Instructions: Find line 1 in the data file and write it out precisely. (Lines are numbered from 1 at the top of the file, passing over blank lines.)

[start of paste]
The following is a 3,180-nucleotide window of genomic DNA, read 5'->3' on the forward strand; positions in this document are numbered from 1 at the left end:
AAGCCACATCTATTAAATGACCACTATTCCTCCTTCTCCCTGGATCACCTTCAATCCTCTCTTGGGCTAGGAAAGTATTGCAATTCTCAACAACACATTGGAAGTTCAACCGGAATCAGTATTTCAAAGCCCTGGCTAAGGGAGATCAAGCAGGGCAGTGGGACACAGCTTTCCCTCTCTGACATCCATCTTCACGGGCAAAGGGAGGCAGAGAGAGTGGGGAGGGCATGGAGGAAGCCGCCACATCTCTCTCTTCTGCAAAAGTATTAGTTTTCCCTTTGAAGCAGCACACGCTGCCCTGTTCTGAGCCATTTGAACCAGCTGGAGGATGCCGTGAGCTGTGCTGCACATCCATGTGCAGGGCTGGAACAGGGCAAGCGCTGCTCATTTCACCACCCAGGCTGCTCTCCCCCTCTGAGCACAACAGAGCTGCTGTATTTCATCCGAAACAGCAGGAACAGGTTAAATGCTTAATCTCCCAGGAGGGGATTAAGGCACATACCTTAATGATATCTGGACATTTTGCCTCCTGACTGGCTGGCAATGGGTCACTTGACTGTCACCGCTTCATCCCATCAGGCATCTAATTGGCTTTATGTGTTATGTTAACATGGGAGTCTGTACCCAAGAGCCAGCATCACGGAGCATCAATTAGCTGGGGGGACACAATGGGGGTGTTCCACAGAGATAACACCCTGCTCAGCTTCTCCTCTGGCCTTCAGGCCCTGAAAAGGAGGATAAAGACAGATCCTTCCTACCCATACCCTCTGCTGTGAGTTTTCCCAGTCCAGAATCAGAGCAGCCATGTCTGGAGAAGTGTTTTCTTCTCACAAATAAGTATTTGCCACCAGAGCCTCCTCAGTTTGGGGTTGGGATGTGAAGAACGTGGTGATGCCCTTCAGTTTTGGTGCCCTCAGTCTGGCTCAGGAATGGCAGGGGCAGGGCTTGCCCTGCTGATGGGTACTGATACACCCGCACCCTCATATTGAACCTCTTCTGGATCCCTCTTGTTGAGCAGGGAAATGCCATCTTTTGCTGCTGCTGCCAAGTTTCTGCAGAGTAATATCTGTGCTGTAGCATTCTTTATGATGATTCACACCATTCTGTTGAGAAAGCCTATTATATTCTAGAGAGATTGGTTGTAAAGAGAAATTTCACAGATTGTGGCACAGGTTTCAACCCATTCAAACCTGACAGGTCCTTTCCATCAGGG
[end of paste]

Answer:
The following is a 3,180-nucleotide window of genomic DNA, read 5'->3' on the forward strand; positions in this document are numbered from 1 at the left end: